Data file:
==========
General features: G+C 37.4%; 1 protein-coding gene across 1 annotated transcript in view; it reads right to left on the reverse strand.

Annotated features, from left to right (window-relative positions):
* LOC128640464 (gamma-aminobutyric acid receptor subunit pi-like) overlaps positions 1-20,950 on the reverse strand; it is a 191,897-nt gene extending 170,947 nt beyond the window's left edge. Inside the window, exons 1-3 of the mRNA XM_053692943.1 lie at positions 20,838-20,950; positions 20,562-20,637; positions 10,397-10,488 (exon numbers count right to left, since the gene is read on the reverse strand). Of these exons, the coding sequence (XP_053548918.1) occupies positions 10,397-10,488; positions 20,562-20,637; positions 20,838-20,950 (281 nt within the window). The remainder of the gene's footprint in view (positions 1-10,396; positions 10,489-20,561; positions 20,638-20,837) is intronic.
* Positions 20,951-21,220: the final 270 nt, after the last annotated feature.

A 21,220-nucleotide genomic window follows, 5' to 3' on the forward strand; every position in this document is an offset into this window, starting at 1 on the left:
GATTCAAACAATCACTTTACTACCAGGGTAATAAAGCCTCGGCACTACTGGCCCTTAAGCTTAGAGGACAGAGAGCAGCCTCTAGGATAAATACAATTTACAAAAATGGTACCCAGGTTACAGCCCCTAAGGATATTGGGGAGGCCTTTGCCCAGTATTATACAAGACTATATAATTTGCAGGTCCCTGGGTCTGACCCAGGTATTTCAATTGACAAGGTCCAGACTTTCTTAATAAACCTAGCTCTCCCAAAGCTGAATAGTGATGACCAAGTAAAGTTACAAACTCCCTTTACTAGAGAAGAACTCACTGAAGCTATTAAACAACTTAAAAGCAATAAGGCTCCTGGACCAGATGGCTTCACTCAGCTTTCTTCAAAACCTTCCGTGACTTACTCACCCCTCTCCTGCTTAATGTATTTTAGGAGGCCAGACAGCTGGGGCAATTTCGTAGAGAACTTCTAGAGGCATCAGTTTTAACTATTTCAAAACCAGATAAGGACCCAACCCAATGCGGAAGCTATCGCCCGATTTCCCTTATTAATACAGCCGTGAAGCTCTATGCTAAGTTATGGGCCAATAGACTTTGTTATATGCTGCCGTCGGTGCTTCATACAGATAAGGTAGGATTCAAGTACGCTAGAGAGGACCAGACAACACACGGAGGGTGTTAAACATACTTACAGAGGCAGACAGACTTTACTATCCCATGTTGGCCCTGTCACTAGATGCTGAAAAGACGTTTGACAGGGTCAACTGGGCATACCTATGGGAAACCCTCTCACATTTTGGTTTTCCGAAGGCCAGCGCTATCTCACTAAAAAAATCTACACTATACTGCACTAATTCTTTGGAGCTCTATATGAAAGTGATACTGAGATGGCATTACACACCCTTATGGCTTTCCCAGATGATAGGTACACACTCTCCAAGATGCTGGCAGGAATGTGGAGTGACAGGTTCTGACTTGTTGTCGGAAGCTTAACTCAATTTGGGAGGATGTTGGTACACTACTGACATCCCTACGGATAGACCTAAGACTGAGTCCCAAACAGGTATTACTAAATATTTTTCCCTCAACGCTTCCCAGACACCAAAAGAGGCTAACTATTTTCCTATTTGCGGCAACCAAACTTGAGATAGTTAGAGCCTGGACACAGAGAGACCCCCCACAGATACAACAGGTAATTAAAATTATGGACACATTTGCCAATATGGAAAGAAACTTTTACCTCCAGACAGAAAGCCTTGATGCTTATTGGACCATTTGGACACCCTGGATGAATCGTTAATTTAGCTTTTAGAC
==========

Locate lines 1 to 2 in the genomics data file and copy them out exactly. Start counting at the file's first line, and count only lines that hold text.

General features: G+C 37.4%; 1 protein-coding gene across 1 annotated transcript in view; it reads right to left on the reverse strand.

Annotated features, from left to right (window-relative positions):